The Architectural Fantasy of Conceptual Artist Do-Ho Suh

Do-Ho Suh’s Conceptual Art sculptures

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When I first saw this phenomenal sculpture by Korean born, brilliantly educated Conceptual Artist Do-Ho Suh, it conjured several powerful images - from that of the artist who is intellectually positioned to speak to power by inhabiting it from the top down, to recognizing that the "little people" or the masses under his feet that also appear to be human shadows and simultaneously the moving platform in which this giant walks. It is a Proustian vision and one of Nietzche's speaking down to those far below him from his Superman, superhuman position of power.

Karma, by Do-Ho Suh

This sculpture by Do-Ho Suh is remarkable in its cross-cultural symbolic power. The individual - in this case represented by their American soldier style dog tags, is subsumed into the larger group - in this case that of a royal armored flowing metal garment that speaks directly of its regal position and formidable power.

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Do-Ho Suh's Welcome mat relays how upon closer scrutiny, what appears to be a benign symbolic commercialized greeting, is in fact a representation of subordinated human bodies. The word Welcome is rendered in a way similar to the way marching bands hold up placards to create an image. Here the group is completely subsumed by the act of greeting one who will arrive who is able to realize real power.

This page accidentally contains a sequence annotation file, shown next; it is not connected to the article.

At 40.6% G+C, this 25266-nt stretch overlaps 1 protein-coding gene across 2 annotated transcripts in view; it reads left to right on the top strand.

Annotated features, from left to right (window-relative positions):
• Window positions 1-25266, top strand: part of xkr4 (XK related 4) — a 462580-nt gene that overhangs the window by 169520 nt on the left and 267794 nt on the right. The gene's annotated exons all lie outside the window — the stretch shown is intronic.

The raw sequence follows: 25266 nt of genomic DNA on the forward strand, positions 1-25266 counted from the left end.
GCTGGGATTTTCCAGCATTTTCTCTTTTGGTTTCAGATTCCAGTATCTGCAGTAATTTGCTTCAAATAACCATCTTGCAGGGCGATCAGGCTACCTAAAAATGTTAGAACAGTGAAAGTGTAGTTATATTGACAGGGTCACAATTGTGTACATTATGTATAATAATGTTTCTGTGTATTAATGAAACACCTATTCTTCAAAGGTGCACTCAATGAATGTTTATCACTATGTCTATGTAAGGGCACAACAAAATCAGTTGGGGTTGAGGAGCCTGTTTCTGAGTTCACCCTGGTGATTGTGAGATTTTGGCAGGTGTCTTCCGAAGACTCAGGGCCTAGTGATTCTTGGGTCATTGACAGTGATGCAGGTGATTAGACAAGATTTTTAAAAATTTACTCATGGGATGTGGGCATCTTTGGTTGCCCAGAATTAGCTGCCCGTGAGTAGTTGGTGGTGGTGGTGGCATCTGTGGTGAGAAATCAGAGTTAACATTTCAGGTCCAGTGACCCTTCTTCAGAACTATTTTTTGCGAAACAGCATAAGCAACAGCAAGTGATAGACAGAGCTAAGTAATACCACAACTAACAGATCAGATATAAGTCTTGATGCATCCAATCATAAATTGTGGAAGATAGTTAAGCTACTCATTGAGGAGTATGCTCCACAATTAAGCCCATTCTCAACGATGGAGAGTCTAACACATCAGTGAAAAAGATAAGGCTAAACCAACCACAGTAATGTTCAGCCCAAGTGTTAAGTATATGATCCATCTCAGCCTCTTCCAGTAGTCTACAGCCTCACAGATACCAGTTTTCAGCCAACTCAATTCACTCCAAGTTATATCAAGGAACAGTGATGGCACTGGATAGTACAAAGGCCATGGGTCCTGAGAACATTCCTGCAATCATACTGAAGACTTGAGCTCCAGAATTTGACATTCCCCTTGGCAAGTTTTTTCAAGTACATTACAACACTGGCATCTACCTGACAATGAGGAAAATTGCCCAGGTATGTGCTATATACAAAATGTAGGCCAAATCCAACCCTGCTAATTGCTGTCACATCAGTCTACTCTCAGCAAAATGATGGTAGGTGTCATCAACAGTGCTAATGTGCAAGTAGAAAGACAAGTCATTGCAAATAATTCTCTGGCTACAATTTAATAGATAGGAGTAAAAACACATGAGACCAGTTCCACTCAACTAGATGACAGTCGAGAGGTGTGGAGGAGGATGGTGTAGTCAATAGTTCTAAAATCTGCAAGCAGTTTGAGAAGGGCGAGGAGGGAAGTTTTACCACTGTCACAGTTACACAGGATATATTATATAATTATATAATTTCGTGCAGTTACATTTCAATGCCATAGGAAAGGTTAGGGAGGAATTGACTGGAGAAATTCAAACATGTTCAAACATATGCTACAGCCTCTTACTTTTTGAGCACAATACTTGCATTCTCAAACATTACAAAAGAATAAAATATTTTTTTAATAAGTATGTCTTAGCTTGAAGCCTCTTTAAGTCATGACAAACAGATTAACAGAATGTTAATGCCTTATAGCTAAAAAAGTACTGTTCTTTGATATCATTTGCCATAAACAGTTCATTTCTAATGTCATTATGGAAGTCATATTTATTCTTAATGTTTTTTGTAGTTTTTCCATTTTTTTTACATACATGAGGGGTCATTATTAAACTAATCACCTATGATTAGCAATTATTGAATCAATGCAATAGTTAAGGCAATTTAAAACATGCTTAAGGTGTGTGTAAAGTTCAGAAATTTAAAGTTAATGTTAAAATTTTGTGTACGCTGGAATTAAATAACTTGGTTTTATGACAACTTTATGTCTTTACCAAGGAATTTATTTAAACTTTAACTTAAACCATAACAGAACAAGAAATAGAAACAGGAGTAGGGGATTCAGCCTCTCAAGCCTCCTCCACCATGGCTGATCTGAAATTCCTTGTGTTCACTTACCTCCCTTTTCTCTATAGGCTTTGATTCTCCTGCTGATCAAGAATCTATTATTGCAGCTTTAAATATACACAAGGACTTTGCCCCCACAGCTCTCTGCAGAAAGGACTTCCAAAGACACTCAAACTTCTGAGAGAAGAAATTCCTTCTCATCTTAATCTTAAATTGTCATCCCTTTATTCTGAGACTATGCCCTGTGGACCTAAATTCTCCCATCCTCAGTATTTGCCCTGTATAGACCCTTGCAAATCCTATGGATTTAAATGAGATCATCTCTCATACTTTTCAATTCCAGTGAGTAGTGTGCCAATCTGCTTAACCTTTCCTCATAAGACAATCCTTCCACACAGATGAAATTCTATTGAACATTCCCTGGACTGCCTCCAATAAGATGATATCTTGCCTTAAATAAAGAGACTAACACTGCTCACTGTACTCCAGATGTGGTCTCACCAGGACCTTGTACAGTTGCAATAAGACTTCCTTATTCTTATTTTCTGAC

‘some/one’, venice art biennial, 2001

Doormat/Welcome (polyurethane rubber)

Do Ho Suh 01 Do Ho Suh Sculptures

These identical rows of black military style jackets in identical sizes and rows operates like a formalist grid. The jackets represent the uniform and uniformity of the wearer of the garments, signally group order as a form of uninhibited militarized power.

Photography: Lehmann Maupin Gallery

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do you discuss your work with other artists?
not in the sense of the turn of the century european

tradition, proust’s gatherings and all of the paris salons.
I do have a few people, a few artists in new york, or in
seoul, that i discuss my work with. (Design Boom)

Do Ho Suh Bridging Home, 2010

“Do Ho Suh has literally and physically transported a piece of Korea into a Northern English City. The Korean style house is a reconstruction or replica of a home from a past era, a distant memory.”

Do Ho Suh, Fallen Star 1/5

Do Ho Suh, Fallen Star 1/5, 2008-2011.

Do Ho Suh, Fallen Star 1/5, 2008-2011.

Do Ho Suh, Fallen Star 1/5, 2008-2011.

Do Ho Suh
Home Within Home

Do So Suh, Home Within Home (Prototype), 2009-2011.

Do So Suh, Home Within Home (Prototype), 2009-2011.

Do So Suh, Home Within Home (Prototype), 2009-2011.

Do So Suh, Home Within Home (Prototype), 2009-2011.

Do So Suh, detail from Home Within Home (Prototype), 2009-2011. Photo sensitive resin.

Do So Suh, detail from Home Within Home (Prototype), 2009-2011.

Glass Floor Supported By 180,000 Figures

Glass Floor Supported By 180,000 Figures

Artist Do Ho Suh talks about his role in SAM exhibit (excerpted)

By Robert Ayers

Special to The Seattle Times

Do Ho Suh

Korean-born, and now working primarily between Seoul, New York and London, artist Do Ho Suh jokes that he spends so much time traveling that his real home might actually be aboard an airplane. Yet this “global artist” declares a special affection for our city. ”

In Korean culture, he explains, people believe that “things don’t happen by accident. Things are meant to happen.”

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Image 3
Title: The perfect home II
Medium: Nylon Fabric and stainless steel tube
Dimensions: Variable